Using Surplus Tubes

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After I had obtained a few surplus Russian tubes from Dr Alex, UR4LL sent me an e-mail entitled "Starting Procedure". The subject of this message certainly piqued my curiosity! As I read it, I realized I had forgotten a very important aspect of using tubes which have spent a significant amount of time, often years, "on the shelf" awaiting use!

Due to the nature of physical materials, a certain amount of gases are always trapped inside the metals and ceramics, etc., used to construct each tube. A vacuum tube depends on a relatively hard vacuum to function without arcs and other undesired, often disasterously destructive, internal current flow.

While in storage, a certain amount of the gases trapped in its materials is "leached" out into the vacuum of the tube. If one were to plug such a tube into an amplifier and apply all voltages and drive, the small amount of gas within the tube would ionize and provide said undesired internal conductive paths; such conduction often reduces an otherwise useful tube to trash.

It is, however, possible to prevent these events from occurring by taking some rather simple measures to prepare such tubes for use!

Fortunately, tube manufacturers considered this situation, and inside each vacuum tube is a metal surface called a "getter" - a surface made from some particularly reactive metal like barium. Being very reactive, it will react with more or less any molecule that hits its surface, and form a non-volatile reaction product.

In a small glass tube, the getter is the shiny surface on the inside of the glass wall. The trick is to get the atoms of gas to move around enough to strike the getter and become absorbed. This is what UR4LL's e-mail addressed. I also did some reading on the internet and found an applicable Technical Bulletin from Svetlana and a very nice treatise by SM5BSZ, including input from SM6EHY, which put it all in perspective. I include three excerpts from SM5BSZ:

"As amateurs, we often use old tubes. They may be unused, but may have spent a very long time stored away. A high power tube should work at very high voltages without arcing so it has to have a very good vacuum. When the tube is stored, vacuum gradually deteriorates over time and the procedures below will help to restore a good vacuum.

The cathode is the "heart" of the tube. There are several types of cathodes, and they have different properties. Read in the manufacturers data book how to treat the cathode of the tube you are going to use. A pure tungsten cathode will give maximum tube life if the heater voltage is made as low as possible for the desired output power, while a thoriated tungsten cathode may be damaged if it is underheated.

When the heater is switched on for the first time, it may be important to allow it to reach its final temperature slowly. I have been told that a slow heating, raising the voltage from zero to nominal gradually, over a time of several hours, will increase tube life considerably in normal professional operation. I guess this has something to do with a rechrystalisation that takes place when the heater wire is heated for the first time, but I do not really know."


From UR4LL:
    1. Only Ufil during 12 hours min.
    2. To ground all grids.
    3. 25% of Ua during 4 hours.
    4. 50% of Ua during 4 hours.
    5. 100% of Ua during 4 hours.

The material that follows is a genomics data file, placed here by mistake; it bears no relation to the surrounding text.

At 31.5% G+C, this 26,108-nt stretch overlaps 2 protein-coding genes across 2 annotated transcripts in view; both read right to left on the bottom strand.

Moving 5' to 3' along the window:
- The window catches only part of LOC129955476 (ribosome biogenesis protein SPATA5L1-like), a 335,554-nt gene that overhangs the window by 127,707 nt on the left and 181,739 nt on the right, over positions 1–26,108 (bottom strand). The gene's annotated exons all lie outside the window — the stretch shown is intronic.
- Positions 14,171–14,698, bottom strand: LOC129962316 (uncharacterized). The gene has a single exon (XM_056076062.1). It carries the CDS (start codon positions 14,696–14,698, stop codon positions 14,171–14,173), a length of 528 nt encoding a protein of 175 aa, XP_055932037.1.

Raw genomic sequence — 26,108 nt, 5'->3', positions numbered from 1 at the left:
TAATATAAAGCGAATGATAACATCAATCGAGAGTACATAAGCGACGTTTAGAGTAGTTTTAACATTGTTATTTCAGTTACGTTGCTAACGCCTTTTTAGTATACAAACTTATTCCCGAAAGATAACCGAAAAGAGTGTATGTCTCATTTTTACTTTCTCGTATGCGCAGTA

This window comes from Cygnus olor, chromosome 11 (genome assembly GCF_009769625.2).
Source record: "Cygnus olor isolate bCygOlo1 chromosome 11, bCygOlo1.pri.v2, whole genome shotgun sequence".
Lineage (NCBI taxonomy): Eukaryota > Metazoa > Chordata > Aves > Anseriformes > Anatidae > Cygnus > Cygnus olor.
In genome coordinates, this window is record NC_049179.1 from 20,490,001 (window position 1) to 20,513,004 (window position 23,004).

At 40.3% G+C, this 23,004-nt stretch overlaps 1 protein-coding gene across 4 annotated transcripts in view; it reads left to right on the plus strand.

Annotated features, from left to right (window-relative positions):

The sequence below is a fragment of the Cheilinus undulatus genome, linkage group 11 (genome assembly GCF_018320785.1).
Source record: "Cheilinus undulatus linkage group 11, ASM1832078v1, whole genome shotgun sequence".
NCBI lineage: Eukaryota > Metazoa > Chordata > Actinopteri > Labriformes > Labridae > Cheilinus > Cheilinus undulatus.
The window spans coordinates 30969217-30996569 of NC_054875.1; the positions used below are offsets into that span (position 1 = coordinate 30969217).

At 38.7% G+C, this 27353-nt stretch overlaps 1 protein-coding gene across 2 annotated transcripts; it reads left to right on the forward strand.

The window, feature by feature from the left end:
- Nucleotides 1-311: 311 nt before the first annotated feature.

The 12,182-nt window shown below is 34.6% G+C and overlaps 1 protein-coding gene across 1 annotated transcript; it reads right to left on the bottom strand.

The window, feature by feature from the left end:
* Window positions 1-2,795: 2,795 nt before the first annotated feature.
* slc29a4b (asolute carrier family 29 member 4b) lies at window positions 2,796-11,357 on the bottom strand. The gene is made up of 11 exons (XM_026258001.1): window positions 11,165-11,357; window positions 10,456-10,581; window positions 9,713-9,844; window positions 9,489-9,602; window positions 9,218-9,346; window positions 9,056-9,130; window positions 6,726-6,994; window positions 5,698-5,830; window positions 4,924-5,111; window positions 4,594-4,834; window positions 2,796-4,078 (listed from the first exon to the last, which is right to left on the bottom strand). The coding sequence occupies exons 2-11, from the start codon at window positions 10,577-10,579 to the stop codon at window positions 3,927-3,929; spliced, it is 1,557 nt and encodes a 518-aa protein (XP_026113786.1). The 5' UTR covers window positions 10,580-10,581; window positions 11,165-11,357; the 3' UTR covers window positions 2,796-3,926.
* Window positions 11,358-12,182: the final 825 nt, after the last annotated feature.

COMMENTS: We have found that some of the larger tubes do a lot better if we bring filament voltage up, either over a period of a minute or so using a variac, or using the procedure in "Step 1", below, and leave the power on in this manner (with cooling fan on or liquid coolant flowing) for three to five days. We have found, for example, that GS-23B operation can be SIGNIFICANTLY enhanced, especially for those which work at 23cM, by a minimum of five (5) days with the filament on as described!

Subject to adjustments as outlined above, the steps shown below (prepared 16 June 2000) will change as further experience dictates:

Step 1:  Per SM5BSZ, I'm going to bring the filament voltage (Ufil) up slowly; probably 20% Ufil for the 1st hour, 40% during the 2nd hour, 60% in the 3rd hour, 80% for the 4th hour and, finally, apply 100% Ufil after four hours, leaving it applied until 12 hours has elapsed. I will turn the forced air cooling on at the start of the second hour.

Steps 2 & 3:  I have a variac on the input to my HV supply and will vary the plate voltage (Ua, or anode voltage) as required to obtain the specified percentage for the specified period. If you don't have a means to vary your HV, SM6EHY says, "Connect the anode through a 50 to 100 kiloohm resistor. Leave the tube with the plate voltage through this resistor for 2 hours. If the tube has been unused several years, leave it for 24 hours." Most of my tubes are from surplus "spares stock" and are several years old. Based on this, I will have to err on the side of too much time at each level, rather than trying to shorten the process in any way! UR4LL says to ground all grids before applying Ua; SM6EHY says nothing about the grids until his equivalent of step 4.

Step 4:  Again, I will vary my HV using the power supply variac. SM6EHY suggests, "Now the vacuum is improved, and you can replace the 50 to 100 k ohm resistor by 1 k ohm and apply the screen grid voltage. Start with a reduced screen grid voltage for half an hour and then apply full voltage and wait for half an hour again. In both cases, the control grid voltage should be adjusted for negligible plate current." If I see plate current starting to creep up, I will unground the control grid and apply bias per SM6EHY.

Step 5:  I will follow UR4LL's procedure. After step five, he says, "Tube is ready for use." Step five per SM5EHY: "Now it is time to remove the plate resistor and start to use the tube with some RF." Click here To read SM5EHY's comments within the context of the SM5BSZ web page.